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Journal of Phycology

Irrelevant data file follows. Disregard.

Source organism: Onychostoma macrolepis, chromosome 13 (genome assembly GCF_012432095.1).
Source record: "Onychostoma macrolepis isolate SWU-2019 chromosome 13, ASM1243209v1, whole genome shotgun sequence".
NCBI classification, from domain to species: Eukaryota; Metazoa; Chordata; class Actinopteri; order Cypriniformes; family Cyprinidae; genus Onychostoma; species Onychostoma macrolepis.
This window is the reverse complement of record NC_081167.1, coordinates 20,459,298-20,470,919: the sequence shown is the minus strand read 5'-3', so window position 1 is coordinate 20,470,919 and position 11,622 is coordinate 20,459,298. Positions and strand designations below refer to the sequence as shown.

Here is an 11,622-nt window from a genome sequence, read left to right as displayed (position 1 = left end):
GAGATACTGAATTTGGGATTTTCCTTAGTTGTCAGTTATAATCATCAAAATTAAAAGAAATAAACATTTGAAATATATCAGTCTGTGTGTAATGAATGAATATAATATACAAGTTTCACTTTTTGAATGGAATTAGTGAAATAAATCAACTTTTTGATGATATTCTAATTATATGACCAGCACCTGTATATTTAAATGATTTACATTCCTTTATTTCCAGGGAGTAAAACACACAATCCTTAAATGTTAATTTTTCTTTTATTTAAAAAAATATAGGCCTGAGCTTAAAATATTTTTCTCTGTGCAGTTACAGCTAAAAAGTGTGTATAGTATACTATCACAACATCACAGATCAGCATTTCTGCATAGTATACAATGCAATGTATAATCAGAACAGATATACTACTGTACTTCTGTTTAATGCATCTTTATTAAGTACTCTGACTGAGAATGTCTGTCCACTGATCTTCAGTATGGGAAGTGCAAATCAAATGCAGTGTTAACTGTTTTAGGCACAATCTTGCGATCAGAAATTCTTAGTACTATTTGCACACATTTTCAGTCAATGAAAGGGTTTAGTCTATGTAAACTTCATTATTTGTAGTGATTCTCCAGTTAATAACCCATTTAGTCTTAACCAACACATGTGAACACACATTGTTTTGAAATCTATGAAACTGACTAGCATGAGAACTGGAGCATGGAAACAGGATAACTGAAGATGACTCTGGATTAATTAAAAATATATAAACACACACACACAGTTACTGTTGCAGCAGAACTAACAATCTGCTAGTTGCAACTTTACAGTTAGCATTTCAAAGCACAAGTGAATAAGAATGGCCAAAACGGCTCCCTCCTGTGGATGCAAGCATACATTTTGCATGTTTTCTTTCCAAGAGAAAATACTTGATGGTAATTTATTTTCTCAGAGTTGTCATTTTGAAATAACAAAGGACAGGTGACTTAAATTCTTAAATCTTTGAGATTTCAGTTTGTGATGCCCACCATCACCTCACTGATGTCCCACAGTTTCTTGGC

A number of heterocytous, mat-forming, tapering cyanobacteria in Rivulariaceae have recently been observed in both the Atlantic and Pacific coasts in the rocky intertidal and supratidal zones. These belong to the genera Nunduva, Kyrtuthrix, and Phyllonema and have been the subject of several recent studies. Herein, two new species of Nunduva (N. komarkovae and N. sanagustinensis) and two new species of Kyrtuthrix (K. munecosensis and K. totonaca) are characterized and described from the coasts of Mexico. Genetic separation based on the 16S-23S ITS region was pronounced (>10% in all comparisons). Morphological differences between all existing species in these two genera were also observed, but the group is morphologically complex, and these taxa are considered pseudocryptic. Nunduva and Kyrtuthrix remain morphologically and phylogenetically separate even with the addition of new species. However, how long will this remain the case? Many new genera and species of cyanobacteria have recently been described. Will the taxonomy of cyanobacteria eventually become saturated? Will we start to see multiple populations for the same cryptic species, or will future taxonomists collapse multiple species into fewer species, or multiple genera into single genera. The description of even more Nunduva and Kyrtuthrix species causes us to pause and evaluate the future of cyanobacterial taxonomy. These same questions are faced by algal taxonomists studying other phyla, and the resolution may ultimately be similar.

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